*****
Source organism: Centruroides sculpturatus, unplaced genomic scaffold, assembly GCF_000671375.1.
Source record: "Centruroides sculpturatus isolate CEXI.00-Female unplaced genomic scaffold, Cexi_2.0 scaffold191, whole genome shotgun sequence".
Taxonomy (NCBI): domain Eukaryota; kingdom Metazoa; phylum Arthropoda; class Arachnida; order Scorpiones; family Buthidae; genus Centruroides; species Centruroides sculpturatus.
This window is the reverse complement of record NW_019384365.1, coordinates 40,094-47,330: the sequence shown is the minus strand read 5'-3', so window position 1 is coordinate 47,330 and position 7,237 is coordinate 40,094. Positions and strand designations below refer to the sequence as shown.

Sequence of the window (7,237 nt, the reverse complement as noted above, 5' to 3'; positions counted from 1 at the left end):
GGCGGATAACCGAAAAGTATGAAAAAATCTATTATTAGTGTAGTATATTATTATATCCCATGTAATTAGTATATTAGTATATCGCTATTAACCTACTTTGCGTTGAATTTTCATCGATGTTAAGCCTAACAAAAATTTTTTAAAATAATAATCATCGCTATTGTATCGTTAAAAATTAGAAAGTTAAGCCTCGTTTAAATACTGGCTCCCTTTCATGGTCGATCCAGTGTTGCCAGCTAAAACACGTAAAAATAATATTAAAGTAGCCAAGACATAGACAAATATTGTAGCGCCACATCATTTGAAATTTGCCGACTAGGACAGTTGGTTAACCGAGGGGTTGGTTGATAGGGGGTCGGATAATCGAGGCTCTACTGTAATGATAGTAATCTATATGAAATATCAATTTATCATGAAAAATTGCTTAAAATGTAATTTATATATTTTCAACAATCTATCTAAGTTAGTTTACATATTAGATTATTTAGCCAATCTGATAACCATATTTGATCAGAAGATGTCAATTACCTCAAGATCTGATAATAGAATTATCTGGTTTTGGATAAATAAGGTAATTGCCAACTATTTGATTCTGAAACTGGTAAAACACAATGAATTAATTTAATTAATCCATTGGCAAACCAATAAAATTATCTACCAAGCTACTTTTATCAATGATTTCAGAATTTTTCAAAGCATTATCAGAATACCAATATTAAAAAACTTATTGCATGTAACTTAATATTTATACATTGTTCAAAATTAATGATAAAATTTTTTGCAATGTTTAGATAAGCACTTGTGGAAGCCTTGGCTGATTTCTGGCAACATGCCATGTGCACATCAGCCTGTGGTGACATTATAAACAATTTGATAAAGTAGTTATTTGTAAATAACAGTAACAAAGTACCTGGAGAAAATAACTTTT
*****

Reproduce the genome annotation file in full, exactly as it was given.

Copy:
Source organism: Centruroides sculpturatus, unplaced genomic scaffold, assembly GCF_000671375.1.
Source record: "Centruroides sculpturatus isolate CEXI.00-Female unplaced genomic scaffold, Cexi_2.0 scaffold191, whole genome shotgun sequence".
Taxonomy (NCBI): domain Eukaryota; kingdom Metazoa; phylum Arthropoda; class Arachnida; order Scorpiones; family Buthidae; genus Centruroides; species Centruroides sculpturatus.
This window is the reverse complement of record NW_019384365.1, coordinates 40,094-47,330: the sequence shown is the minus strand read 5'-3', so window position 1 is coordinate 47,330 and position 7,237 is coordinate 40,094. Positions and strand designations below refer to the sequence as shown.

Sequence of the window (7,237 nt, the reverse complement as noted above, 5' to 3'; positions counted from 1 at the left end):
GGCGGATAACCGAAAAGTATGAAAAAATCTATTATTAGTGTAGTATATTATTATATCCCATGTAATTAGTATATTAGTATATCGCTATTAACCTACTTTGCGTTGAATTTTCATCGATGTTAAGCCTAACAAAAATTTTTTAAAATAATAATCATCGCTATTGTATCGTTAAAAATTAGAAAGTTAAGCCTCGTTTAAATACTGGCTCCCTTTCATGGTCGATCCAGTGTTGCCAGCTAAAACACGTAAAAATAATATTAAAGTAGCCAAGACATAGACAAATATTGTAGCGCCACATCATTTGAAATTTGCCGACTAGGACAGTTGGTTAACCGAGGGGTTGGTTGATAGGGGGTCGGATAATCGAGGCTCTACTGTAATGATAGTAATCTATATGAAATATCAATTTATCATGAAAAATTGCTTAAAATGTAATTTATATATTTTCAACAATCTATCTAAGTTAGTTTACATATTAGATTATTTAGCCAATCTGATAACCATATTTGATCAGAAGATGTCAATTACCTCAAGATCTGATAATAGAATTATCTGGTTTTGGATAAATAAGGTAATTGCCAACTATTTGATTCTGAAACTGGTAAAACACAATGAATTAATTTAATTAATCCATTGGCAAACCAATAAAATTATCTACCAAGCTACTTTTATCAATGATTTCAGAATTTTTCAAAGCATTATCAGAATACCAATATTAAAAAACTTATTGCATGTAACTTAATATTTATACATTGTTCAAAATTAATGATAAAATTTTTTGCAATGTTTAGATAAGCACTTGTGGAAGCCTTGGCTGATTTCTGGCAACATGCCATGTGCACATCAGCCTGTGGTGACATTATAAACAATTTGATAAAGTAGTTATTTGTAAATAACAGTAACAAAGTACCTGGAGAAAATAACTTTT